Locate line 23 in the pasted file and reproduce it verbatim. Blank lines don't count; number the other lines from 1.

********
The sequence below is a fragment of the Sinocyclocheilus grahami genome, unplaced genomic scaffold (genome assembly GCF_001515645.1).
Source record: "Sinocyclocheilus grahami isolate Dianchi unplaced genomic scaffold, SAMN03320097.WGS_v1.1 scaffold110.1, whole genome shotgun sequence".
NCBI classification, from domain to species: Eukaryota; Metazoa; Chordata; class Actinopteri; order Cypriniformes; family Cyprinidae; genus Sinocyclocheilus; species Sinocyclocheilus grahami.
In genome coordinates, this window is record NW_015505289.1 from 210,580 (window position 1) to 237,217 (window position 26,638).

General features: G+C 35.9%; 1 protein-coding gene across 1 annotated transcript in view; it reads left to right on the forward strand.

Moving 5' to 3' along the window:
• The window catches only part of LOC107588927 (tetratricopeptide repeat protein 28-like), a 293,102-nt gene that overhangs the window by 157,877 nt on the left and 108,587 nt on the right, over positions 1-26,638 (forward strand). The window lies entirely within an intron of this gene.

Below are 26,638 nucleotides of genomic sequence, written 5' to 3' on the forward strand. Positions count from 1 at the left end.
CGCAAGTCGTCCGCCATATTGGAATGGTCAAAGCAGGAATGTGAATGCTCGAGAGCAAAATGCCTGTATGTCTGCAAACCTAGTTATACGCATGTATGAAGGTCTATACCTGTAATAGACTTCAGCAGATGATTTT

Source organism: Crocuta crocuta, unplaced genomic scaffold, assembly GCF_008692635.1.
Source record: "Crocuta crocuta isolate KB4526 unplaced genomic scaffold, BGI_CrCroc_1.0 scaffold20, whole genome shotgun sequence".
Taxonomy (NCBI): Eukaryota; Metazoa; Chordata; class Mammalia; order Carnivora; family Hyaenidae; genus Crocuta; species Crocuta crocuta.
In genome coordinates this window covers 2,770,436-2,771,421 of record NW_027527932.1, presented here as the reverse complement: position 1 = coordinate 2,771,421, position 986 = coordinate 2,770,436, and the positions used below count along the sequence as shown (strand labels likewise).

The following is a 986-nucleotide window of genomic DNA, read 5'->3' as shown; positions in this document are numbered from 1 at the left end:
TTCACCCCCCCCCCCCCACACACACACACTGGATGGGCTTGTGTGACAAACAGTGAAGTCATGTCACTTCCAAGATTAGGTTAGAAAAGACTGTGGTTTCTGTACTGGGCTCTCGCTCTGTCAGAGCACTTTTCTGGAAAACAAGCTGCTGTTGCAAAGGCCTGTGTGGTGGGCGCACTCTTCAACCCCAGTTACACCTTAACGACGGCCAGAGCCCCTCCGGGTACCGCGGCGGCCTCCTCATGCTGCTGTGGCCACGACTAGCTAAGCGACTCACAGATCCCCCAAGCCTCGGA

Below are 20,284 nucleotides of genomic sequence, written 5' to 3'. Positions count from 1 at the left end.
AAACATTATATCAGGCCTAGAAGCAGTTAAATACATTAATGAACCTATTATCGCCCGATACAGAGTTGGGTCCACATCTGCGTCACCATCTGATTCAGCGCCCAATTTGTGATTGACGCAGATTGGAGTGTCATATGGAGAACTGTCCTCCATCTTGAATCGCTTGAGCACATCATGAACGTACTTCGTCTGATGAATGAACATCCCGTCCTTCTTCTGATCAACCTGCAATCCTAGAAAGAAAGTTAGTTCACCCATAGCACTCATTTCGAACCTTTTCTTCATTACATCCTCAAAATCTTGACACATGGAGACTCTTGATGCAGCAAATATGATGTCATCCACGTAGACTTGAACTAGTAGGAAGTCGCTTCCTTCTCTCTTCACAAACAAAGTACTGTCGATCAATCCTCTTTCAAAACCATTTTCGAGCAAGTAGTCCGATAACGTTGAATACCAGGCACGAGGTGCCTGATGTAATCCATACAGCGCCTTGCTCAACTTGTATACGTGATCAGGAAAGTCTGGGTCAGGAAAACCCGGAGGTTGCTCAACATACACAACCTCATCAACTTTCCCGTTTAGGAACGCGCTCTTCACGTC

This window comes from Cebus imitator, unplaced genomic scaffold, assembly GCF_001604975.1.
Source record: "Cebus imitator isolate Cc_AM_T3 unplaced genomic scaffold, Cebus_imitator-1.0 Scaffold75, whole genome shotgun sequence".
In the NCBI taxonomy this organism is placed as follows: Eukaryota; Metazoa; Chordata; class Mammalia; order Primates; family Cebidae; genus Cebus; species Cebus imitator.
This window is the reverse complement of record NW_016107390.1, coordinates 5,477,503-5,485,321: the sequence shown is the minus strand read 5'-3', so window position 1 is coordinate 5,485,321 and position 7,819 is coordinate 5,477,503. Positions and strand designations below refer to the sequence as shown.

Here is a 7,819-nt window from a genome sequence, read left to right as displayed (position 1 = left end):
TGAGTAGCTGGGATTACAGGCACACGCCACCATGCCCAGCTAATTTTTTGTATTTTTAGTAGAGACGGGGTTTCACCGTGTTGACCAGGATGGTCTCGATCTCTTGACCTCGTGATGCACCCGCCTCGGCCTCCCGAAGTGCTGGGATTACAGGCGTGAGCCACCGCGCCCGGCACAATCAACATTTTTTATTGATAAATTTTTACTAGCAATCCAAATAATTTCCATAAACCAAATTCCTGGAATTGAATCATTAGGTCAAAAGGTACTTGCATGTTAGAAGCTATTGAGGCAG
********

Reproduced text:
TGAGTAGCTGGGATTACAGGCACACGCCACCATGCCCAGCTAATTTTTTGTATTTTTAGTAGAGACGGGGTTTCACCGTGTTGACCAGGATGGTCTCGATCTCTTGACCTCGTGATGCACCCGCCTCGGCCTCCCGAAGTGCTGGGATTACAGGCGTGAGCCACCGCGCCCGGCACAATCAACATTTTTTATTGATAAATTTTTACTAGCAATCCAAATAATTTCCATAAACCAAATTCCTGGAATTGAATCATTAGGTCAAAAGGTACTTGCATGTTAGAAGCTATTGAGGCAG